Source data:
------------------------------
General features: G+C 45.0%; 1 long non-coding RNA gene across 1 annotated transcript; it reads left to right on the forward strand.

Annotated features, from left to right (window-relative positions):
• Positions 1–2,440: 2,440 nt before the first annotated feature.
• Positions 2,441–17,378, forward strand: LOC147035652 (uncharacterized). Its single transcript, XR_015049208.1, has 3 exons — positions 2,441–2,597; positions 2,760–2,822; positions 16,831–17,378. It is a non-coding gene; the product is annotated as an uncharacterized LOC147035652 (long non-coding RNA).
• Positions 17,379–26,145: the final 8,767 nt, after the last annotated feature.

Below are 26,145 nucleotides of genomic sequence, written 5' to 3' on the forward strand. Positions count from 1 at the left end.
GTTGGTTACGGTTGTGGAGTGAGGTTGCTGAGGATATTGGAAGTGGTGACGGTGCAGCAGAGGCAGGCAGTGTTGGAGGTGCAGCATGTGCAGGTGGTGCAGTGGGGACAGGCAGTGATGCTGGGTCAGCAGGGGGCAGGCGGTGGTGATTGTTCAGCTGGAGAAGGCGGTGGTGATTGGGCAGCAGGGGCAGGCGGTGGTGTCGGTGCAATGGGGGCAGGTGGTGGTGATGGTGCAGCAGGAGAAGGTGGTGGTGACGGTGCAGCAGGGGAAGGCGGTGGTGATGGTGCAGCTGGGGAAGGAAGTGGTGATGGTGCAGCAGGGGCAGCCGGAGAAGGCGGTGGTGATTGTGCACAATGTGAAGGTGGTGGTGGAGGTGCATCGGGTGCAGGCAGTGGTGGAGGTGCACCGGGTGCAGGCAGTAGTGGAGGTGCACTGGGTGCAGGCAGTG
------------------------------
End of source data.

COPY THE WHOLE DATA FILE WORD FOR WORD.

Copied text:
General features: G+C 45.0%; 1 long non-coding RNA gene across 1 annotated transcript; it reads left to right on the forward strand.

Annotated features, from left to right (window-relative positions):
• Positions 1–2,440: 2,440 nt before the first annotated feature.
• Positions 2,441–17,378, forward strand: LOC147035652 (uncharacterized). Its single transcript, XR_015049208.1, has 3 exons — positions 2,441–2,597; positions 2,760–2,822; positions 16,831–17,378. It is a non-coding gene; the product is annotated as an uncharacterized LOC147035652 (long non-coding RNA).
• Positions 17,379–26,145: the final 8,767 nt, after the last annotated feature.

Below are 26,145 nucleotides of genomic sequence, written 5' to 3' on the forward strand. Positions count from 1 at the left end.
GTTGGTTACGGTTGTGGAGTGAGGTTGCTGAGGATATTGGAAGTGGTGACGGTGCAGCAGAGGCAGGCAGTGTTGGAGGTGCAGCATGTGCAGGTGGTGCAGTGGGGACAGGCAGTGATGCTGGGTCAGCAGGGGGCAGGCGGTGGTGATTGTTCAGCTGGAGAAGGCGGTGGTGATTGGGCAGCAGGGGCAGGCGGTGGTGTCGGTGCAATGGGGGCAGGTGGTGGTGATGGTGCAGCAGGAGAAGGTGGTGGTGACGGTGCAGCAGGGGAAGGCGGTGGTGATGGTGCAGCTGGGGAAGGAAGTGGTGATGGTGCAGCAGGGGCAGCCGGAGAAGGCGGTGGTGATTGTGCACAATGTGAAGGTGGTGGTGGAGGTGCATCGGGTGCAGGCAGTGGTGGAGGTGCACCGGGTGCAGGCAGTAGTGGAGGTGCACTGGGTGCAGGCAGTG